Caretaking the economy

Published: April 12, 2013

When in power, politicians keep grumbling that foreign affairs and national security for them are no-go areas of policy. Economy is, however, largely their domain. Out of power, they wish for caretakers to clean it up and take all the hard decisions. This undying timidity has been the main source of the structural deformities characterising our economy. By not choosing an economist as caretaker prime minister, the Election Commission of Pakistan spoiled the game. And by preventing an economist from becoming caretaker finance minister, the non-economist governor of the State Bank of Pakistan (SBP) ensured, unwittingly, that the caretakers would focus on elections rather than attempt an economic miracle in 60 days. To be sustained over a long period, economic reform must be thought up, legislated and implemented by elected representatives themselves. Were it a matter of technocratic efficiency, the work done by the caretaker regime of Moin Qureshi would not have been rolled back by successive regimes.

The issue at hand is not so much a home-grown package of reform, but when the deteriorating state of the economy will force recourse to the international lender of the last resort, the International Monetary Fund (IMF), which, in return, will demand a whole set of prior actions that the politicians failed to take. The script is a rehash of previous transitions: high external debt, rising debt servicing, depleting foreign exchange reserves and the spectre of a run on the rupee. Traditionally, the local lender of the last resort, the SBP, is the keenest member of the economic team for an IMF deal. It seems the present governor is departing from the script. With reserves of $7.1 billion at the SBP and another five billion dollars with commercial banks, he feels he can pull through. The amount covers two months’ imports and is enough to pay the IMF and other dues by the end of June. Imports are contracting as a result of low growth. Remittances keep on springing a surprise and the dip since December is to be overcome by a new initiative exempting transfer charges. The current account deficit between July 2012 and February 2013 was a manageable $700 million. Inflation was down to eight per cent during July 2012 and March 2013 and the dollar at Rs98.43 is still away from the dreaded parity of Rs100 for a dollar. In the second quarter of the current year, external debt and liabilities were 27.9 per cent of the gross domestic product (GDP), lower than 29 per cent of the GDP in the comparable quarter last year. Total public debt at 61.2 per cent of the GDP breached the legal limit of 60 per cent, but is far lower than the public debts of Greece, Italy, Spain and Cyprus. Pakistan is meeting her official obligations, though some sovereign guarantees have been invoked. The stock exchange and the currency market are not sending any warning signals. Credit to the private sector, especially fixed investment, is up.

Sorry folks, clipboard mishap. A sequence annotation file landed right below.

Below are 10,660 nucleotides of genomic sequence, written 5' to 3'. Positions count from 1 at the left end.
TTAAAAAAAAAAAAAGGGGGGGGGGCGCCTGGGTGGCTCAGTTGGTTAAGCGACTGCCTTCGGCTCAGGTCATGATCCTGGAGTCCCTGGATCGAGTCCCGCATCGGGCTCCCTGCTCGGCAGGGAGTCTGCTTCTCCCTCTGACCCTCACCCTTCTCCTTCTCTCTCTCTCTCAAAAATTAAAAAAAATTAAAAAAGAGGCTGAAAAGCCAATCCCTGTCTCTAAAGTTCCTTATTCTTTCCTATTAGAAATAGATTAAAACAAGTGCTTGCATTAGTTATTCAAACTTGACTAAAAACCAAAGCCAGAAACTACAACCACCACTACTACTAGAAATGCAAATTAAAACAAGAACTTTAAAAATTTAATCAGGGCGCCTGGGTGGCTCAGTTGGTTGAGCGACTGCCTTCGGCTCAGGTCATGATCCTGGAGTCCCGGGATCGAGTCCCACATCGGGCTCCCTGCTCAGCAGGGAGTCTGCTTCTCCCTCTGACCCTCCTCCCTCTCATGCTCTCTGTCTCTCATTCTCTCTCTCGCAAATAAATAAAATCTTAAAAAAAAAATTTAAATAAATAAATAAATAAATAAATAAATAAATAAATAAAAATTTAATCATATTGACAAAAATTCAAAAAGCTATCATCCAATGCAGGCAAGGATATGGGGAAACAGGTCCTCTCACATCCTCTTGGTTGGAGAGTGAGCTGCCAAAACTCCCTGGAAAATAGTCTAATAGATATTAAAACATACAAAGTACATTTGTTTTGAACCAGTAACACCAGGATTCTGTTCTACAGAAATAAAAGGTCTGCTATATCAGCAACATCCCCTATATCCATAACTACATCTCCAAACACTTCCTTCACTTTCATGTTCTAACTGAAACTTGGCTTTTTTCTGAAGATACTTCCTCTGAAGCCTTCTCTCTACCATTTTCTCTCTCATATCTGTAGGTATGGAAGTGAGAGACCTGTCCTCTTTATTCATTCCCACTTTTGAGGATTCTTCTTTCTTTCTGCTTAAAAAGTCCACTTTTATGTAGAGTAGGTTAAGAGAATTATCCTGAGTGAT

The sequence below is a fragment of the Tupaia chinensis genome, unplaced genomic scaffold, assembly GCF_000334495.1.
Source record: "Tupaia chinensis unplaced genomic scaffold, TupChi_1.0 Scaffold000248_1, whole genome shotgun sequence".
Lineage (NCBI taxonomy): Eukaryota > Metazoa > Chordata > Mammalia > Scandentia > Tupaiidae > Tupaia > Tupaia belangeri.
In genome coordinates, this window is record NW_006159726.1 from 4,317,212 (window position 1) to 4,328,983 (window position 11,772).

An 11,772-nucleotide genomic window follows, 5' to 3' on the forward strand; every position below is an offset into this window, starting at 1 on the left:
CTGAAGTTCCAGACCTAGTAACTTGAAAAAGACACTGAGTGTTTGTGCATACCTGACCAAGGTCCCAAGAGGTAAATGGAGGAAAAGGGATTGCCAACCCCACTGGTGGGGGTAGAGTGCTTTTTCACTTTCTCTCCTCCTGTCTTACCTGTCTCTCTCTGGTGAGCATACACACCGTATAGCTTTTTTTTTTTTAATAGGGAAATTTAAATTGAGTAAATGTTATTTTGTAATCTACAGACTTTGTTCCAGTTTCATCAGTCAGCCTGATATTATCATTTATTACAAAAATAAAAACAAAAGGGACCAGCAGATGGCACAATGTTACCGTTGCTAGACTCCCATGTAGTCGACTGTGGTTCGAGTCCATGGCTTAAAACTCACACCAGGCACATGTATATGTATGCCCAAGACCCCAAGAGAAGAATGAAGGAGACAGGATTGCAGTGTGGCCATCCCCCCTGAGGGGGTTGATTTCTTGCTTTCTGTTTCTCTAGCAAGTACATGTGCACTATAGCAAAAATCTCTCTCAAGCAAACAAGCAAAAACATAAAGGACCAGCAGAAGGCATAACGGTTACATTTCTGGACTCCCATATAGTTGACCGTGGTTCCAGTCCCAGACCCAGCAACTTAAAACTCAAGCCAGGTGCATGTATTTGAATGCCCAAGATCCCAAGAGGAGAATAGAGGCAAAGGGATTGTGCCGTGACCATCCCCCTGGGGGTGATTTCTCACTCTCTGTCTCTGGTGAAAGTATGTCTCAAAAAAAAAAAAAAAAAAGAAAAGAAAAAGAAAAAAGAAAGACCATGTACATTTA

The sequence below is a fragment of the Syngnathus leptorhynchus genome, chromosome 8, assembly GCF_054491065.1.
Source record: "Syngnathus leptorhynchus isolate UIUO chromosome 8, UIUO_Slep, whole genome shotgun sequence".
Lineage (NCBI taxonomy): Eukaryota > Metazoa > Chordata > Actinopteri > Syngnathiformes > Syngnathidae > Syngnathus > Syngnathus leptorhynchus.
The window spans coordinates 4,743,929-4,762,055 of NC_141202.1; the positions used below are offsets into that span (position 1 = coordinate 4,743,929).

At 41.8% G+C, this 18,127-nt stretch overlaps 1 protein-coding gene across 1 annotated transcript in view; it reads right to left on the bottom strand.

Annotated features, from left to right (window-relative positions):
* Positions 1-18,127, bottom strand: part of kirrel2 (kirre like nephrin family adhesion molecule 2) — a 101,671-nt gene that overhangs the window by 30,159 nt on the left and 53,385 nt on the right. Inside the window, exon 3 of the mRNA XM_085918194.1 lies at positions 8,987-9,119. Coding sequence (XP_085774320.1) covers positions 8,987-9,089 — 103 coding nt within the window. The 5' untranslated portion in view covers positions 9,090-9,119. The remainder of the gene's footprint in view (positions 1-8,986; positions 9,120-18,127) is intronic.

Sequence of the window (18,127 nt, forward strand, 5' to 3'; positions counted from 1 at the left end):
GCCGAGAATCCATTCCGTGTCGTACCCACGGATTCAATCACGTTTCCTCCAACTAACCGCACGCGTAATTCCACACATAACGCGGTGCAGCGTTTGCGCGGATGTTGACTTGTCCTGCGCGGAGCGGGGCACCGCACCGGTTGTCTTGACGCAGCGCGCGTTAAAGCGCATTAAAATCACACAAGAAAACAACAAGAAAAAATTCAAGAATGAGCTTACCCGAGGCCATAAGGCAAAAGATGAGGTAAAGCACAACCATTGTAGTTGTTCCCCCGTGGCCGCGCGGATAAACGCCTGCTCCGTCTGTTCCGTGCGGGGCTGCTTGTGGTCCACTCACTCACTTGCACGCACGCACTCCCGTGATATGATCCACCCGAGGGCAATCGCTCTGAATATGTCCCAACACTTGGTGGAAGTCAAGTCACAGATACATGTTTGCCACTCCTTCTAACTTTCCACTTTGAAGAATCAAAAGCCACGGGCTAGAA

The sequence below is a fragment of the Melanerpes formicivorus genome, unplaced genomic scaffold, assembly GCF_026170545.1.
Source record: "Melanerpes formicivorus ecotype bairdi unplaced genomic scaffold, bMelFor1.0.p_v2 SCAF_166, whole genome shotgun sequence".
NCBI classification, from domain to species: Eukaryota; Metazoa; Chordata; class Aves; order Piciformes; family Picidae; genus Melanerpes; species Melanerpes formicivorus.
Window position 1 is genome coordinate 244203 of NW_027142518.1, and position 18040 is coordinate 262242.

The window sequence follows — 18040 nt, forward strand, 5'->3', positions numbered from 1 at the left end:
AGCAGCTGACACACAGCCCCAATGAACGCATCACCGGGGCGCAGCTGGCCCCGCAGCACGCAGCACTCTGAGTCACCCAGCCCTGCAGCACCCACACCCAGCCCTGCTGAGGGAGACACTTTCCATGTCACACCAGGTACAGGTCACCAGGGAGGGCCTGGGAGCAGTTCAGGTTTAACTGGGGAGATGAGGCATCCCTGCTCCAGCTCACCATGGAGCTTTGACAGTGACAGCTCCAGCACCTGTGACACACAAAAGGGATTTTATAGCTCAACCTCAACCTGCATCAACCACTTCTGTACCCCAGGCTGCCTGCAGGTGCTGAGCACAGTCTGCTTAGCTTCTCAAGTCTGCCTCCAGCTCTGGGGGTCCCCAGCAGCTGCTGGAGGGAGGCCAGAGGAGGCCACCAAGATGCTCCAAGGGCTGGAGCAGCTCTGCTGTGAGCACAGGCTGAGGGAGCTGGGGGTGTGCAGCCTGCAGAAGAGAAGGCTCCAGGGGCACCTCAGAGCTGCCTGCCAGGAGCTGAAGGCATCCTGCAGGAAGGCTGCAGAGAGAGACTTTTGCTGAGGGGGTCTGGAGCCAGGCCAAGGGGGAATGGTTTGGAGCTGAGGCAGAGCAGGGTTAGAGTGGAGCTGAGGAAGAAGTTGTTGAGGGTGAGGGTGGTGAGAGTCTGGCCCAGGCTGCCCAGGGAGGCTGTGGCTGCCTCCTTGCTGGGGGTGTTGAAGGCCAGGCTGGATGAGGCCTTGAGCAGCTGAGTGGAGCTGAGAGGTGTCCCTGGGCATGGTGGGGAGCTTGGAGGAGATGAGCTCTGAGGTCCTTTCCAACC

The problem is on the side of revenue and expenditure, with a likely fiscal deficit of eight to nine per cent. A caretaker government can tighten expenditure, but the Finance Division is shifting the blame to the Federal Board of Revenue, where confusion is the order of the day. In any case, tax reform is better left to elected representatives. As for the IMF, it is unlikely to risk entering into an arrangement that the next government may not buy. Its next mission is mainly expected to discuss the results of its latest study on energy subsidies. By releasing Rs20 billion to subsidise the power sector this week, the caretaker prime minister has said thanks, but no thanks.

Published in The Express Tribune, April 12th, 2013.

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